Documents uncovered during the investigation incriminated other athletes as well. These included Dutch cyclists Michael Boogerd and Thomas Dekker, and were part of the dossier that led to Dekker's suspension from professional cycling in 2009.[6]

In 2010, Matschiner was sentenced by an Austrian court to a 15-month jail term;[5] one month was taken off because he had spent five weeks in jail[13] after his arrest and the rest of the sentence was suspended. During the trial, Matschiner explained in detail how he gave Kohl blood transfusions, though he denied having given Kohl CERA. He was placed on probation for three years.[5] After the trial he showed no remorse,[13] and announced a tell-all book, Borderline, to be published in January 2011.[5][14]

The publication of Matschiner's book (with Riva Verlag) in 2011 led to more media interviews, in which he stated he had no regrets and downplayed the health risks of doping. In an interview with Die Zeit, he said that doping is ubiquitous in all sports in all countries, and that athletes are very much aware of the risks: "only the stupid ones get caught."[2] From 2005 to 2007, he operated a blood bank, Humanplasma, which was responsible for delivering blood to various cycling professionals and other athletes;[15] he claimed he stopped doing that in 2008 when the Austrian authorities enacted stronger anti-doping measures.[5] In February 2013, Matschiner claimed to have given blood to a number of riders from the Dutch Rabobank team (including Denis Menchov, Michael Boogerd, who denied having used doping, and Thomas Dekker).[15]


  1. ^ "Player Bio: Stefan Matschiner". University of Memphis. Retrieved 27 February 2013.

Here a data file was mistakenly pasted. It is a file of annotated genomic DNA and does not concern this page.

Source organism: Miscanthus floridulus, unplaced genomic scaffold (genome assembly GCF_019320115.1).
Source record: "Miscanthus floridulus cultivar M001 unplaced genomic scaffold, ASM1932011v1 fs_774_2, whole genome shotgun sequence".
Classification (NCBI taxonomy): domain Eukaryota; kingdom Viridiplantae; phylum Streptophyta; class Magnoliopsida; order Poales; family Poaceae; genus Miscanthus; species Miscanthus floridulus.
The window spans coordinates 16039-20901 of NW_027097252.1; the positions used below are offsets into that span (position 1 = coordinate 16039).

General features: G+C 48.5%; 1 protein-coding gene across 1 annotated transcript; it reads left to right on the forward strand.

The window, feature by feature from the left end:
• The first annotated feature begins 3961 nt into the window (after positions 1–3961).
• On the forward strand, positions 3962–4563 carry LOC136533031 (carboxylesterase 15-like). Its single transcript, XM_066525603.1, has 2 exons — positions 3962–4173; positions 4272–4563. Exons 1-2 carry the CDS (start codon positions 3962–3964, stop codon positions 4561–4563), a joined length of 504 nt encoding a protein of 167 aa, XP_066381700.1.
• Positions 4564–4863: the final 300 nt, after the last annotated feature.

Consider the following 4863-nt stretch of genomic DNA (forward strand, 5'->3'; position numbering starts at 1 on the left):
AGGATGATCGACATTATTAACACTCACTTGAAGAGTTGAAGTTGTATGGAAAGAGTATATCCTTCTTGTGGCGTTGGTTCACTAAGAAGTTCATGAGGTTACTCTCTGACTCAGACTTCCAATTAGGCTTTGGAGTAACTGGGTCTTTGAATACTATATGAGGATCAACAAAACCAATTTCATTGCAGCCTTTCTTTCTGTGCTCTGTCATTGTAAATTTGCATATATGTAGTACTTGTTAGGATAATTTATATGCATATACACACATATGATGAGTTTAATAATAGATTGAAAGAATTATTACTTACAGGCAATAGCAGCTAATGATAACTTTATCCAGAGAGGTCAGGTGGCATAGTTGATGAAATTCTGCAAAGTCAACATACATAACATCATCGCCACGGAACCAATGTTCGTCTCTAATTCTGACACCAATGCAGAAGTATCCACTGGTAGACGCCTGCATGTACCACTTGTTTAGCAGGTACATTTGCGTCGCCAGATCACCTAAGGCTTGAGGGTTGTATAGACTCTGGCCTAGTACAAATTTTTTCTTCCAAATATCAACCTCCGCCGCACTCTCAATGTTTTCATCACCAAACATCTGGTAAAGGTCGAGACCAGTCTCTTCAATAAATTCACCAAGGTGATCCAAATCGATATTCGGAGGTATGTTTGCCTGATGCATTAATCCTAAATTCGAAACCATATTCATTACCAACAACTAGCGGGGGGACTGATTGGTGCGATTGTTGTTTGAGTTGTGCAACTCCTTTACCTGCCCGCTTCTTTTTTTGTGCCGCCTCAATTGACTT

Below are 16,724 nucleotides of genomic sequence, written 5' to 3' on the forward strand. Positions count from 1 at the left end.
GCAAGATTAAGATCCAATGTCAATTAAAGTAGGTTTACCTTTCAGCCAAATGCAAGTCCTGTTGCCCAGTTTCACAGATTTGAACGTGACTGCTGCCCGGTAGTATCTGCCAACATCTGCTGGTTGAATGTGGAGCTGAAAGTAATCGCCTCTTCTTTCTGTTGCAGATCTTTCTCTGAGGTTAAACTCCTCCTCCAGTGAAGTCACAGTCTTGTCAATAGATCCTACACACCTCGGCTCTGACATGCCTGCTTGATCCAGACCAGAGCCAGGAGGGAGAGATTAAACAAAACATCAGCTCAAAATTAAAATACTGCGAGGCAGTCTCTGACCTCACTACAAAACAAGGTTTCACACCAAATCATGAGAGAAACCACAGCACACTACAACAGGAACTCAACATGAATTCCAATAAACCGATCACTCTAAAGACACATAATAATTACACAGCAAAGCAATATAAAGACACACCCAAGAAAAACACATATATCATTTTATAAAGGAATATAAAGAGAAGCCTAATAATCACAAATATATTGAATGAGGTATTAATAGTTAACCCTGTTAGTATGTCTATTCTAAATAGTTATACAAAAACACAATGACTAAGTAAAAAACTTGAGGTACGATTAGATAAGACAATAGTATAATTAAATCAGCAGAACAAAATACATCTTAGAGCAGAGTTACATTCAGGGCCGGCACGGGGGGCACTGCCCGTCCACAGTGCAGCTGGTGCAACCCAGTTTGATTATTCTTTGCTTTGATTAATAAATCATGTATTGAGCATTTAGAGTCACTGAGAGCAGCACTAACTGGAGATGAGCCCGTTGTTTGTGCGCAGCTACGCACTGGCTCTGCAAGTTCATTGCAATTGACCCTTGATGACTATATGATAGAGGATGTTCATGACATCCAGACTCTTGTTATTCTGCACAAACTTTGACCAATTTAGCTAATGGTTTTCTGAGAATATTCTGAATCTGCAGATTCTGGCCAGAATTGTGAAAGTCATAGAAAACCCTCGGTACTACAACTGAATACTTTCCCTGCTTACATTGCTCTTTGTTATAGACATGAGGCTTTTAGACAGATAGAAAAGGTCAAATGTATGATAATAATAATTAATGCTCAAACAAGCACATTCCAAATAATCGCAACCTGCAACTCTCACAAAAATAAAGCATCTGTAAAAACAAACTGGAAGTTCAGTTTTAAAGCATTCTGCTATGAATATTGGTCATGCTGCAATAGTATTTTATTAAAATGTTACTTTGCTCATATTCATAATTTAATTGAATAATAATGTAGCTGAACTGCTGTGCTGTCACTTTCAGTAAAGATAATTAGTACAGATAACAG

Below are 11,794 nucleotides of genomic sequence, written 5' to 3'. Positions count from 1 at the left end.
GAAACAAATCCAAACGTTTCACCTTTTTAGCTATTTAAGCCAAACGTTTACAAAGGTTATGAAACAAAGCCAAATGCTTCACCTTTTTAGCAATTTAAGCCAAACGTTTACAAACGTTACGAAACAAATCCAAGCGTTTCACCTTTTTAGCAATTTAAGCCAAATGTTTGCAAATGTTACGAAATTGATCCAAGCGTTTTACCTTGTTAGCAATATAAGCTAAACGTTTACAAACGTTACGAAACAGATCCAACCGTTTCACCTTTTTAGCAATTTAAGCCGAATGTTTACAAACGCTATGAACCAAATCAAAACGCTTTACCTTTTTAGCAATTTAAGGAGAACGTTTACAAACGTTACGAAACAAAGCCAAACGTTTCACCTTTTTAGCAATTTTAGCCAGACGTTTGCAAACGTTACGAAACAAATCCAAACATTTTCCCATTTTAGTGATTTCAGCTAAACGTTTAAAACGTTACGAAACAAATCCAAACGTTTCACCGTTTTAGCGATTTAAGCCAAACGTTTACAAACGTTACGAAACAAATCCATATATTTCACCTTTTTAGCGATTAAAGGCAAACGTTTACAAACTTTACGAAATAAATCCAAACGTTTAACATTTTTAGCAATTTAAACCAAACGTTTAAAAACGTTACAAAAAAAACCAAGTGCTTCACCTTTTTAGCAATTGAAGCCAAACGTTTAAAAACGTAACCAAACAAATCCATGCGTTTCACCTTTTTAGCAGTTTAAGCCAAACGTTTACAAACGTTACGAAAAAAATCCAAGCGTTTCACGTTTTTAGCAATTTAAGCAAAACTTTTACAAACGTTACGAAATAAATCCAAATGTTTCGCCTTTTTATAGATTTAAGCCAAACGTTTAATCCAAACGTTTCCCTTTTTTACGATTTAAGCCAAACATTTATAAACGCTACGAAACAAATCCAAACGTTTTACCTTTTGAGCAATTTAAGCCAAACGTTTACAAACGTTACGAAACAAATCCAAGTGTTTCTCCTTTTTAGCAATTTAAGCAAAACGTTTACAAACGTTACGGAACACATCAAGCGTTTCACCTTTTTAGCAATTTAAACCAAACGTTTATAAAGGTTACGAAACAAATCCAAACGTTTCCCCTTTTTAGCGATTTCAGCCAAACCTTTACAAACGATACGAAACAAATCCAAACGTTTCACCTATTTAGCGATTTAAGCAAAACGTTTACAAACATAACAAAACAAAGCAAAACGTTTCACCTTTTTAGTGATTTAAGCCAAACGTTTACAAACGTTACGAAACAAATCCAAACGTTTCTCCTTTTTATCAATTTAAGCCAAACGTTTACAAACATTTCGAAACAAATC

2. ^ a b c Drepper, Daniel (24 January 2011). "Stefan Matschiner: 'Nur die Dummen werden erwischt'". Die Zeit (in German). Retrieved 27 February 2013. 
  3. ^ a b "Bernhard Kohl ex-manager Stefan Matschiner faces anti-doping charges". ESPN. 31 March 2009. Retrieved 27 February 2013. 
  4. ^ a b c "Doping: Hütthaler nennt EPO-Lieferanten". Vorarlberg Online (in German). 28 March 2009. Retrieved 27 February 2013. 
  5. ^ a b c d e Vinton, Nathaniel (12 October 2010). "Stefan Matschiner found guilty on blood-doping charge, plans tell-all book about PED use in cycling". Daily News. Retrieved 27 February 2013. 
  6. ^ a b c "Naam Michael Boogerd duikt op in dopingstuk". NRC Handelsblad (in Dutch). 6 November 2012. Retrieved 27 February 2013. 
  7. ^ "Les Statistiques" (PDF). Tour de France. 2009. p. 117. Retrieved 27 February 2013. 
  8. ^ "Doping-Skandal in Österreich: Radprofi Kohl belastet Sportmanager schwer". Stern (in German). 1 April 2009. Retrieved 28 February 2013. 
  9. ^ Okoth, Omulo (25 September 2009). "AK disowns agent in dope scandal". The Standard. Retrieved 28 February 2013. 
  10. ^ "Markus Zberg ein Doping-Kunde? Der ehemalige Schweizer Radprofi in Österreich schwer beschuldigt". Neue Zürcher Zeitung (in German). 8 October 2009. Retrieved 27 February 2013. 
  11. ^ "Markus Zberg erneut schwer belastet: Im Wiener Dopingprozess gesteht der Sportmanager Matschiner teilweise". Neue Zürcher Zeitung (in German). 12 August 2010. Retrieved 27 February 2013. 
  12. ^ "Doping so normal wie Frühstück" (in German). ORF. Retrieved 28 February 2013.  |first1= missing |last1= in Authors list (help)
  13. ^ a b "Radsport: Doping-Manager Matschiner zeigt keine Reue". Focus (in German). 12 October 2010. Retrieved 27 February 2013. 
  14. ^ Farrand, Stephen (12 October 2010). "Matschiner Reveals Blood Doping Techniques". Retrieved 27 February 2013. 
  15. ^ a b "Dopingleverancier Matschiner: 'Boogerd moet ophouden met liegen'". de Volkskrant (in Dutch). 27 February 2013. Retrieved 27 February 2013.